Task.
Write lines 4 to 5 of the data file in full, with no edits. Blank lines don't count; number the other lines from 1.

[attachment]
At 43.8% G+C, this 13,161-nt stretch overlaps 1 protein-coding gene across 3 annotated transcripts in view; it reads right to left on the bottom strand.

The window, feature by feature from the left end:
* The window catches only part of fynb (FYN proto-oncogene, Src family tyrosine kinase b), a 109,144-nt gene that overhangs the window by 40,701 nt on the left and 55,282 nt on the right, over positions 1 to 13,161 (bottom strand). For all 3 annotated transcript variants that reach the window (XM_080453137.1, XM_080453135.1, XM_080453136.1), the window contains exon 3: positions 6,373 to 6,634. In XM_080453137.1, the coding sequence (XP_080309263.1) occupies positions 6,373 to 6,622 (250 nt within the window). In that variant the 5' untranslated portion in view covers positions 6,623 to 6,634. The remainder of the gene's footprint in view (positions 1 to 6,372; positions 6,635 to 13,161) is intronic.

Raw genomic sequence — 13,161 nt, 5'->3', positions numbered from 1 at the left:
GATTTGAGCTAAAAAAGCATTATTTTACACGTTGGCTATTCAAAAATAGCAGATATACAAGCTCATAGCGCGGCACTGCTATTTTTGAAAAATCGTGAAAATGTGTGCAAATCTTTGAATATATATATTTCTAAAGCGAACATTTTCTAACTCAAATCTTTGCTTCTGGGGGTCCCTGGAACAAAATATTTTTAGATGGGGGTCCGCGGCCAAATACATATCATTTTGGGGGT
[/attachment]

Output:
Raw genomic sequence — 13,161 nt, 5'->3', positions numbered from 1 at the left:
GATTTGAGCTAAAAAAGCATTATTTTACACGTTGGCTATTCAAAAATAGCAGATATACAAGCTCATAGCGCGGCACTGCTATTTTTGAAAAATCGTGAAAATGTGTGCAAATCTTTGAATATATATATTTCTAAAGCGAACATTTTCTAACTCAAATCTTTGCTTCTGGGGGTCCCTGGAACAAAATATTTTTAGATGGGGGTCCGCGGCCAAATACATATCATTTTGGGGGT